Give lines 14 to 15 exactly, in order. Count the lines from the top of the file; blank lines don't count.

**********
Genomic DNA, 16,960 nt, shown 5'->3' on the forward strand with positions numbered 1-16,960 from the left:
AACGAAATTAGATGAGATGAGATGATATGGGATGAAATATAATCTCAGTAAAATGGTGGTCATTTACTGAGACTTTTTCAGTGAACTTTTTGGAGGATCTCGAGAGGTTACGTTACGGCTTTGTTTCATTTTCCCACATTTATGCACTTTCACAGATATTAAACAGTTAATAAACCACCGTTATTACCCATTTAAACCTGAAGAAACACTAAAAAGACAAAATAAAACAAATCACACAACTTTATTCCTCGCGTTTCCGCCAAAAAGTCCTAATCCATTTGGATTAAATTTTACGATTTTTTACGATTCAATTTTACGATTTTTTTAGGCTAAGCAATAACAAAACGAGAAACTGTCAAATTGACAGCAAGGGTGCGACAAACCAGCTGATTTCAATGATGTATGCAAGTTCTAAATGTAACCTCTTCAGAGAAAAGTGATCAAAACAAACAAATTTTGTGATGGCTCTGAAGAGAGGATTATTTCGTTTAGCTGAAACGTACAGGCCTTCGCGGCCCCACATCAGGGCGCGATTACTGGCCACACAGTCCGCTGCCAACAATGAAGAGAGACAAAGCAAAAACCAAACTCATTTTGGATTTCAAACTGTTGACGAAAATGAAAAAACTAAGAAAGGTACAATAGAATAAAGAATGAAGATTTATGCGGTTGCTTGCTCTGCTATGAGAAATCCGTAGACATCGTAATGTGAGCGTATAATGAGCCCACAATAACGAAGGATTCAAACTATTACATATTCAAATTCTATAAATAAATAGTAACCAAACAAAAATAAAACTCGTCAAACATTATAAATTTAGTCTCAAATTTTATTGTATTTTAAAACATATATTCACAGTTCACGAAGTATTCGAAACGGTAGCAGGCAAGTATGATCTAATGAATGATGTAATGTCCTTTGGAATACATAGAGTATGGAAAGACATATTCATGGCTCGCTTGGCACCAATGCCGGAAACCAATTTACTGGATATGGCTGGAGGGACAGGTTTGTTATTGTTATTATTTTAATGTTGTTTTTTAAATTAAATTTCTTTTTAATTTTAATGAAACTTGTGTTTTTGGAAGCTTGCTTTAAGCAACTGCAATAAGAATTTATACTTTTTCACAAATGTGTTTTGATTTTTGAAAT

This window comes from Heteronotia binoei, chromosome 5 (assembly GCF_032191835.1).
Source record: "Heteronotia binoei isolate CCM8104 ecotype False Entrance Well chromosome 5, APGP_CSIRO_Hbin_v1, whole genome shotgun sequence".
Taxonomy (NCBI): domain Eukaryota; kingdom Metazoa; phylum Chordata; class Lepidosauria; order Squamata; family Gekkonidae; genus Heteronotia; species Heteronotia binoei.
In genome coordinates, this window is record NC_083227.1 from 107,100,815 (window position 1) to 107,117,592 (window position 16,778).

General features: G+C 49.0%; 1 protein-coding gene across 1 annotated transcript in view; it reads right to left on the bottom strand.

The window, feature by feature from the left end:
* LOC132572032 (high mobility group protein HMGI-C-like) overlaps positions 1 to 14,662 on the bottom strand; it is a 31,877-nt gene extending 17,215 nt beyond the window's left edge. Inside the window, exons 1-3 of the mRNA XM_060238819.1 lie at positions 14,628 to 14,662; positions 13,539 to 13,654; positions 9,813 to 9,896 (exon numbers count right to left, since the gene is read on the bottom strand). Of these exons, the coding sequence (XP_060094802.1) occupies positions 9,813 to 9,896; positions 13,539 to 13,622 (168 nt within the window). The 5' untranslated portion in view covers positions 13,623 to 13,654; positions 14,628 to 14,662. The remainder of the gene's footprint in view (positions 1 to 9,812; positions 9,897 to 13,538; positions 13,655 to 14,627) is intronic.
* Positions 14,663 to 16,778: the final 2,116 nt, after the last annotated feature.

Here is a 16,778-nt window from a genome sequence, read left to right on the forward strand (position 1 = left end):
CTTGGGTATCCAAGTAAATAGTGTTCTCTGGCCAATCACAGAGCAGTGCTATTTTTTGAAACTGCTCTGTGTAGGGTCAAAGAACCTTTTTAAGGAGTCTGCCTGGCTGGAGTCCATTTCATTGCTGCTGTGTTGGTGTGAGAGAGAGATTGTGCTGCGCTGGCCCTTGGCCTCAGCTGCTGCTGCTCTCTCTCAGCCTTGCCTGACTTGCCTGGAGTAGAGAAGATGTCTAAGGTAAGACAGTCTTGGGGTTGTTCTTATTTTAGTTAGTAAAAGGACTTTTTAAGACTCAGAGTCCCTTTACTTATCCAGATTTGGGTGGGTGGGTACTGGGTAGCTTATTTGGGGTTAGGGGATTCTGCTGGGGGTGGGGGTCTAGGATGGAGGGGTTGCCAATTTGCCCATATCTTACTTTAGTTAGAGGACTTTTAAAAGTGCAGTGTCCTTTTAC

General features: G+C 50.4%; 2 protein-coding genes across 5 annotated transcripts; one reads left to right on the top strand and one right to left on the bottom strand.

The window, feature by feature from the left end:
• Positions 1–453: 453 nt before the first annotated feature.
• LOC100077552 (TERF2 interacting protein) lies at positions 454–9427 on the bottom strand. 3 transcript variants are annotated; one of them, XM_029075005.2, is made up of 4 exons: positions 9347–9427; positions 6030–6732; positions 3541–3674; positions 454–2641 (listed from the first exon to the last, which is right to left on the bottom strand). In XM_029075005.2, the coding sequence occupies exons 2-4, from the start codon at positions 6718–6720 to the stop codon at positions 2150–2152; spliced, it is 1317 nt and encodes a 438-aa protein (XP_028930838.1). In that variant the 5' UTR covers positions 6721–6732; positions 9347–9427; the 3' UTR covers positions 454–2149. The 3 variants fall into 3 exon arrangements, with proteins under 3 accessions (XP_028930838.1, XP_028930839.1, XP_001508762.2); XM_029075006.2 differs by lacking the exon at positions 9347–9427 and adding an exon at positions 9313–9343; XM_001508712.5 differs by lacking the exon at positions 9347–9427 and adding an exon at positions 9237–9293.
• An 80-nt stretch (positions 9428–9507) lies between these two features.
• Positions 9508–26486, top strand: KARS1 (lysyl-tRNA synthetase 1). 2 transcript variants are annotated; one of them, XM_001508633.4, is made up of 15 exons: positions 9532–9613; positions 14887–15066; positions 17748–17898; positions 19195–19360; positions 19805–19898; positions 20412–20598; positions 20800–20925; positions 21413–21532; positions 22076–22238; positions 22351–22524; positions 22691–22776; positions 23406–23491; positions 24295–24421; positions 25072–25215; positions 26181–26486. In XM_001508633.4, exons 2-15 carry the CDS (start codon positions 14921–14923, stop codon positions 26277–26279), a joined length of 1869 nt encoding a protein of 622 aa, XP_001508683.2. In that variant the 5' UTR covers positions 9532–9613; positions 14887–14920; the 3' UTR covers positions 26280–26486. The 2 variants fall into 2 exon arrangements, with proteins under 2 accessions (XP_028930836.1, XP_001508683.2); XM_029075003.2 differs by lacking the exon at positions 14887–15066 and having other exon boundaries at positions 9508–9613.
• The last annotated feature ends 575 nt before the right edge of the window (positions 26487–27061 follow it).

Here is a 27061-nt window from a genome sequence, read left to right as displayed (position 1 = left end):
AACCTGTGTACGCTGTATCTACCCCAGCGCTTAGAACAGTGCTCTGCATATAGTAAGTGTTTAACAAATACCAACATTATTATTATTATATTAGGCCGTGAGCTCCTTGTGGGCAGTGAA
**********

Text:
The window, feature by feature from the left end:
• Positions 1–453: 453 nt before the first annotated feature.